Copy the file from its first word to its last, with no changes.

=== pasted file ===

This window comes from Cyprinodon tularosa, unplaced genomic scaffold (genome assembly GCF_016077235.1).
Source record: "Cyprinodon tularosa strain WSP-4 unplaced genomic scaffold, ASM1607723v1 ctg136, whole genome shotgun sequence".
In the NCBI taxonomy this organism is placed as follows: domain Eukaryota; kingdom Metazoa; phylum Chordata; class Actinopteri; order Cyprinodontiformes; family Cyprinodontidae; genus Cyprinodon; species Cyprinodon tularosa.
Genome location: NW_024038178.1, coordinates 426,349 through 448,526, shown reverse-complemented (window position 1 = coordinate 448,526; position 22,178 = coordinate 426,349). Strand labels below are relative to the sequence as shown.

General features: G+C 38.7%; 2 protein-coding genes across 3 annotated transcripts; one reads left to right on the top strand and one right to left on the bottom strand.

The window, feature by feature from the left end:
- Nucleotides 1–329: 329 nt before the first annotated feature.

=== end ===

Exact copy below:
This window comes from Cyprinodon tularosa, unplaced genomic scaffold (genome assembly GCF_016077235.1).
Source record: "Cyprinodon tularosa strain WSP-4 unplaced genomic scaffold, ASM1607723v1 ctg136, whole genome shotgun sequence".
In the NCBI taxonomy this organism is placed as follows: domain Eukaryota; kingdom Metazoa; phylum Chordata; class Actinopteri; order Cyprinodontiformes; family Cyprinodontidae; genus Cyprinodon; species Cyprinodon tularosa.
Genome location: NW_024038178.1, coordinates 426,349 through 448,526, shown reverse-complemented (window position 1 = coordinate 448,526; position 22,178 = coordinate 426,349). Strand labels below are relative to the sequence as shown.

General features: G+C 38.7%; 2 protein-coding genes across 3 annotated transcripts; one reads left to right on the top strand and one right to left on the bottom strand.

The window, feature by feature from the left end:
- Nucleotides 1–329: 329 nt before the first annotated feature.